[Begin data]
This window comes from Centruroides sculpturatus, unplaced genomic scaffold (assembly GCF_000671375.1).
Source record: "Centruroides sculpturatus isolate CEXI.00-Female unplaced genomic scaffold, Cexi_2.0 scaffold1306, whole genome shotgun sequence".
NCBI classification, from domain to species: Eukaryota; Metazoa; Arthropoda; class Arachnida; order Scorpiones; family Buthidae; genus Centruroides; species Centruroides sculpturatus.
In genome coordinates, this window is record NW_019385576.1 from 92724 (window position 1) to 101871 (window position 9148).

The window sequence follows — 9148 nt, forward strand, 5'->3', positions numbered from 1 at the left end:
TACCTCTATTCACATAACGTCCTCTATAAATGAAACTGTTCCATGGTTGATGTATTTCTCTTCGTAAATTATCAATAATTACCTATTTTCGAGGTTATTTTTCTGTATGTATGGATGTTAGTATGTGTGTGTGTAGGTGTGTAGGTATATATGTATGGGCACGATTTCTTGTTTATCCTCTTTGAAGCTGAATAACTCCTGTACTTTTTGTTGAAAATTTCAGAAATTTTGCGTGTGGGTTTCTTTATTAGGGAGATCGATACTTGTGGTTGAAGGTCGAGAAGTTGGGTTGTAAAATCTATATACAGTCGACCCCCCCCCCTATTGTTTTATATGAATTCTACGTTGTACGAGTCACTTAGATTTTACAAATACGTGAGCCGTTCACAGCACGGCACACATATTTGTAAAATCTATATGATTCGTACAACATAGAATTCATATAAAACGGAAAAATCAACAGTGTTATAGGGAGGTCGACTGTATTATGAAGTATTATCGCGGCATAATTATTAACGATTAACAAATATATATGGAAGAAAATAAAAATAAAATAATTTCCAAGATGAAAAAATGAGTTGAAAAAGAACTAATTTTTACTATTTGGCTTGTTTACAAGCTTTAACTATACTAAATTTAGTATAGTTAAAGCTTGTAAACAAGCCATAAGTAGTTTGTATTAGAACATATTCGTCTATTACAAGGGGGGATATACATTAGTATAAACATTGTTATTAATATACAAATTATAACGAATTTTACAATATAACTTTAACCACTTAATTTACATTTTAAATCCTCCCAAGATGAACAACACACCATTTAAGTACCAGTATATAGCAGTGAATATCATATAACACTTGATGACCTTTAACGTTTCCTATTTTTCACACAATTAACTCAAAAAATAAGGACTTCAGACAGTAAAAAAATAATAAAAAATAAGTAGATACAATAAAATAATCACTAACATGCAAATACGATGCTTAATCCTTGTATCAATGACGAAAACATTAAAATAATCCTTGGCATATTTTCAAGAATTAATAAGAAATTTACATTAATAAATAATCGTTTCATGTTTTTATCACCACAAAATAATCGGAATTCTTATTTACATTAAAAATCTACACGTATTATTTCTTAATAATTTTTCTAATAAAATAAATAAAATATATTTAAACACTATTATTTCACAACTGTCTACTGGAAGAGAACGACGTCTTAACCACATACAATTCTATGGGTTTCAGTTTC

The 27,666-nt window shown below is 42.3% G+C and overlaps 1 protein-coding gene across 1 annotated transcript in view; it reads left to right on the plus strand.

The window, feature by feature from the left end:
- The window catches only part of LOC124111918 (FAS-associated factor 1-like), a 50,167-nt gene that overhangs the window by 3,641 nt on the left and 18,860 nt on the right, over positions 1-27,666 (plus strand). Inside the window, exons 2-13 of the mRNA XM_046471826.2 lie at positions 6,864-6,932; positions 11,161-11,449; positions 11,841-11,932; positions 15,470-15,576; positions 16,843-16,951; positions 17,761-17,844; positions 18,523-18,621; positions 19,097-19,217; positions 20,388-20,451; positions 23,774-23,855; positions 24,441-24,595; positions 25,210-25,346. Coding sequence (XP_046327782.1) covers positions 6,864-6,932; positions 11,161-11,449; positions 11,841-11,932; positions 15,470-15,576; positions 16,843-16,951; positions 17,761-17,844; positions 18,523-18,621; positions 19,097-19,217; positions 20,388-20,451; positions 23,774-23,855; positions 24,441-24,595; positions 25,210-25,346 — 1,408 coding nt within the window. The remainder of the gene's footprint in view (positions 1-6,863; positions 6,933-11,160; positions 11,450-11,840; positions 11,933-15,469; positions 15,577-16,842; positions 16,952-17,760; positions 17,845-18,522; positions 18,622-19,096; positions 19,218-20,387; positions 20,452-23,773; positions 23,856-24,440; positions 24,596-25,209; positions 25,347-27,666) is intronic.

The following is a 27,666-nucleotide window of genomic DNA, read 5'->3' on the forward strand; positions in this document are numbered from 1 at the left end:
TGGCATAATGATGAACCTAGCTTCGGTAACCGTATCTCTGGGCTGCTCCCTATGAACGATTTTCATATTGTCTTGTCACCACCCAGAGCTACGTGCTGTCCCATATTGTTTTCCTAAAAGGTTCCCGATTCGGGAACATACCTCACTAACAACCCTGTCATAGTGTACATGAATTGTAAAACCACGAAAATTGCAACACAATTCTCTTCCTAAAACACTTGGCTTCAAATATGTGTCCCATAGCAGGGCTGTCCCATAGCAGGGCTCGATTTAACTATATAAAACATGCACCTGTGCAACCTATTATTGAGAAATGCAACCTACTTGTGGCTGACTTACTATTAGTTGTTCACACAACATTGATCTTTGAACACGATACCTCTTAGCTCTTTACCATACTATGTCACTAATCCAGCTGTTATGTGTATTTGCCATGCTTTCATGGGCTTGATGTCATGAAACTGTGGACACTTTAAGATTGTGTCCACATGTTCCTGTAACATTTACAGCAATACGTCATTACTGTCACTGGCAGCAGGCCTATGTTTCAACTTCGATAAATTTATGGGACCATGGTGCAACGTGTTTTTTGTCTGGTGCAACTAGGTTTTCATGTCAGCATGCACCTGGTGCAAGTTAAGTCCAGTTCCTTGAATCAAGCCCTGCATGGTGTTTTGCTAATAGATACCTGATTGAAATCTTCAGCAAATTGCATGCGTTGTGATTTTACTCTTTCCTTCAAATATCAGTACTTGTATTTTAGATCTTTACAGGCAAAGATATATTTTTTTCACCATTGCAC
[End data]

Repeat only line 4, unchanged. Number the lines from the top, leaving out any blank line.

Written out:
In genome coordinates, this window is record NW_019385576.1 from 92724 (window position 1) to 101871 (window position 9148).